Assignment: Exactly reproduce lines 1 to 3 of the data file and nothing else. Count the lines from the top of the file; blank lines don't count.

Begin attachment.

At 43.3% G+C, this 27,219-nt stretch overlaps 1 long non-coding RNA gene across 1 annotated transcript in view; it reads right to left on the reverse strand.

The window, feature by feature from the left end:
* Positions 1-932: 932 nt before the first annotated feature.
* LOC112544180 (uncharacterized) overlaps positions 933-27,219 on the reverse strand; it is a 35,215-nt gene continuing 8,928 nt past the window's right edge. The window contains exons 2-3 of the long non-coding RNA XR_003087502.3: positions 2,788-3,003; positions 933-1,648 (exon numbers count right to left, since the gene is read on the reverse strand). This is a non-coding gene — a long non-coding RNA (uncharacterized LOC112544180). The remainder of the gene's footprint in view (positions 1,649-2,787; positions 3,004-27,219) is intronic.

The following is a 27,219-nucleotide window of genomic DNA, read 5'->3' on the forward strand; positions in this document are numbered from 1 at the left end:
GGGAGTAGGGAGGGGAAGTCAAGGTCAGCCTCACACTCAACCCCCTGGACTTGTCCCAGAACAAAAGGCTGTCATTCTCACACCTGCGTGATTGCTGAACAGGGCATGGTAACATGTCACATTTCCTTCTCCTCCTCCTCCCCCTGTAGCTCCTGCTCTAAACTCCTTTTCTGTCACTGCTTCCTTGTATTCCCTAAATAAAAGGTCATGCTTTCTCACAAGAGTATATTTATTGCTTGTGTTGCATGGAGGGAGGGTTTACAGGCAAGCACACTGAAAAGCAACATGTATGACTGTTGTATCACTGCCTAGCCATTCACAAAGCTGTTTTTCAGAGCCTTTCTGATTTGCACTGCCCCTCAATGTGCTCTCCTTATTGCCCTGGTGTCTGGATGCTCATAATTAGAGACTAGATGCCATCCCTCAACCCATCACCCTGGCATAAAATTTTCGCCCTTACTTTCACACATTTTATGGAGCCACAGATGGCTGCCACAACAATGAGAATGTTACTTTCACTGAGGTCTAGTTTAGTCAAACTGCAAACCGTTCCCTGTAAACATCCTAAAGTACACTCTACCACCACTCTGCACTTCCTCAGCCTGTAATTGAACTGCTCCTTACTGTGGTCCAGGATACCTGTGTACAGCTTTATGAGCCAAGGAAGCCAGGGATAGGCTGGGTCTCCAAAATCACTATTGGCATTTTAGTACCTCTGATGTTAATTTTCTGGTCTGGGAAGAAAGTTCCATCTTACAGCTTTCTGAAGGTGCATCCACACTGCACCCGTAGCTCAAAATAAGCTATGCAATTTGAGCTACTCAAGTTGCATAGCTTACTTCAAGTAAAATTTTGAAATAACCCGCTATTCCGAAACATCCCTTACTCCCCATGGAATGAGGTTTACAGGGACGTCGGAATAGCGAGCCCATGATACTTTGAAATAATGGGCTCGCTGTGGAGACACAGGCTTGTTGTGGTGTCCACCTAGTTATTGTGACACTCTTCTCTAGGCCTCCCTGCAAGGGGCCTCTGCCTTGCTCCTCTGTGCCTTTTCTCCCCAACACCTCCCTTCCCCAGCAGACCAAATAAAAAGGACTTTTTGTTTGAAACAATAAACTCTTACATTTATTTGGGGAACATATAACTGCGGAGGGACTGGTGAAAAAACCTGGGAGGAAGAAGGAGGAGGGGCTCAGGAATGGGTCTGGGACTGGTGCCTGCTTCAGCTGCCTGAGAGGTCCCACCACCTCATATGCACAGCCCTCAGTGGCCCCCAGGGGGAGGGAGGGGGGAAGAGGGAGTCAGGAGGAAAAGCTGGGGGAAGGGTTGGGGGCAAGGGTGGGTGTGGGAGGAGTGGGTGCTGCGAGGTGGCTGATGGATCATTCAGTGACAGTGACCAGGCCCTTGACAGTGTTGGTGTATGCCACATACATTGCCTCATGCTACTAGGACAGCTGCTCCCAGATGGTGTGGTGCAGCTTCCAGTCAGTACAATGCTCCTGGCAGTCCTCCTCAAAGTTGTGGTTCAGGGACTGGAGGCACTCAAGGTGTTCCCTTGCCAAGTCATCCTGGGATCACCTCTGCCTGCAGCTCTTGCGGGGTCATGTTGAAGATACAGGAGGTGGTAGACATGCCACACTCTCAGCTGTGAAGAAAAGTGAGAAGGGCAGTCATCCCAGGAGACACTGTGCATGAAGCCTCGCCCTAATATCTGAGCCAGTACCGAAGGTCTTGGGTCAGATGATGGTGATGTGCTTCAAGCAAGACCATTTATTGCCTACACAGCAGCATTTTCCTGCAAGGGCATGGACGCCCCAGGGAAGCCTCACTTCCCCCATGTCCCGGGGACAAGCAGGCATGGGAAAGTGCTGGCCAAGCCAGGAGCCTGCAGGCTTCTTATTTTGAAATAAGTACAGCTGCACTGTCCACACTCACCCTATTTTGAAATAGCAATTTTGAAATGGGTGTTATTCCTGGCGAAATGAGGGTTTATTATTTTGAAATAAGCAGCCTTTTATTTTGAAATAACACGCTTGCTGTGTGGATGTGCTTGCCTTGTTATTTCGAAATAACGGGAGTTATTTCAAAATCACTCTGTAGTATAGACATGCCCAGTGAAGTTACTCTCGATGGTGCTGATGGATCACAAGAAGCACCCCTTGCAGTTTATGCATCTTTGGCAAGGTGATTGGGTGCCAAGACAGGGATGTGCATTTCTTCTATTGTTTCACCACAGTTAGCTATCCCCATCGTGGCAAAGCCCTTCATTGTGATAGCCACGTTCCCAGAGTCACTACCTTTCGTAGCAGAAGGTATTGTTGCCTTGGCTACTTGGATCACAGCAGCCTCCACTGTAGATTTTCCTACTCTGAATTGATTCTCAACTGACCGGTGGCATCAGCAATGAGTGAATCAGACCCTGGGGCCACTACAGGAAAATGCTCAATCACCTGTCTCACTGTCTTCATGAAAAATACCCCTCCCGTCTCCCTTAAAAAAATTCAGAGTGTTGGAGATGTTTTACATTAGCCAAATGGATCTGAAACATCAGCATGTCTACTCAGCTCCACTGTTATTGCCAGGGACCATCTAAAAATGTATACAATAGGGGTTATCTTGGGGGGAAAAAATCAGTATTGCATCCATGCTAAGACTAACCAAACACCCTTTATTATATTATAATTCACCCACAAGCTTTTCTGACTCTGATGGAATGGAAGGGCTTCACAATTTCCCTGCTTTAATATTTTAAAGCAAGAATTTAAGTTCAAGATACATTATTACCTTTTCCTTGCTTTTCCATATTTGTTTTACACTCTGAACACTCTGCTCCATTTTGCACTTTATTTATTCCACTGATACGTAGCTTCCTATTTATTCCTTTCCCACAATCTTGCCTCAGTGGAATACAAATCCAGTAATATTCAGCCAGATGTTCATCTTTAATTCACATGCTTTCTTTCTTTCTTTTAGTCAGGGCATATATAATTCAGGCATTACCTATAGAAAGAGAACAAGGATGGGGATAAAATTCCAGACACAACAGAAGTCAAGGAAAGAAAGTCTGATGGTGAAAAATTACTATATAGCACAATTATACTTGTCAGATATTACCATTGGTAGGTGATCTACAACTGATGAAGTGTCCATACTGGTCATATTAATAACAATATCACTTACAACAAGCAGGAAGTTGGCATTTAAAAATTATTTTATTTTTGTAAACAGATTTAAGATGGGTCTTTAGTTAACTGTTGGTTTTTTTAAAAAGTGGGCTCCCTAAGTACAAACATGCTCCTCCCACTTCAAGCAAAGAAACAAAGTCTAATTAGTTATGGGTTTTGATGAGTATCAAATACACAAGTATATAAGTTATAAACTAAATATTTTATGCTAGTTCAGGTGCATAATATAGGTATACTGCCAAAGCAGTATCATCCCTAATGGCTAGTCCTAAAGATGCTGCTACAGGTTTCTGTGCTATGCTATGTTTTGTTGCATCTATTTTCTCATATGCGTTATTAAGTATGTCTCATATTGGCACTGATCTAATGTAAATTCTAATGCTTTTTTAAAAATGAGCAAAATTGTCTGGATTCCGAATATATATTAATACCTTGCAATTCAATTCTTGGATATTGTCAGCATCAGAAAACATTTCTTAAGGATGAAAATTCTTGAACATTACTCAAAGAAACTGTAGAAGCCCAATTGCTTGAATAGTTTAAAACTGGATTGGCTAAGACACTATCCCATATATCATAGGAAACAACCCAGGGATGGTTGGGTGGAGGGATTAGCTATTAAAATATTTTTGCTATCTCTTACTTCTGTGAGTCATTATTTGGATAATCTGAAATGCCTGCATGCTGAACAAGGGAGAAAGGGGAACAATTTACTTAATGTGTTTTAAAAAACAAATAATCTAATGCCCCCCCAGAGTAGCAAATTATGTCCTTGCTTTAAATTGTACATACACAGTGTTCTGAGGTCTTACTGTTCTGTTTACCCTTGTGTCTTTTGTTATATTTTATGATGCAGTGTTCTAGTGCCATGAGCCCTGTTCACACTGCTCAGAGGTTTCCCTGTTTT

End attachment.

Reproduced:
At 43.3% G+C, this 27,219-nt stretch overlaps 1 long non-coding RNA gene across 1 annotated transcript in view; it reads right to left on the reverse strand.

The window, feature by feature from the left end:
* Positions 1-932: 932 nt before the first annotated feature.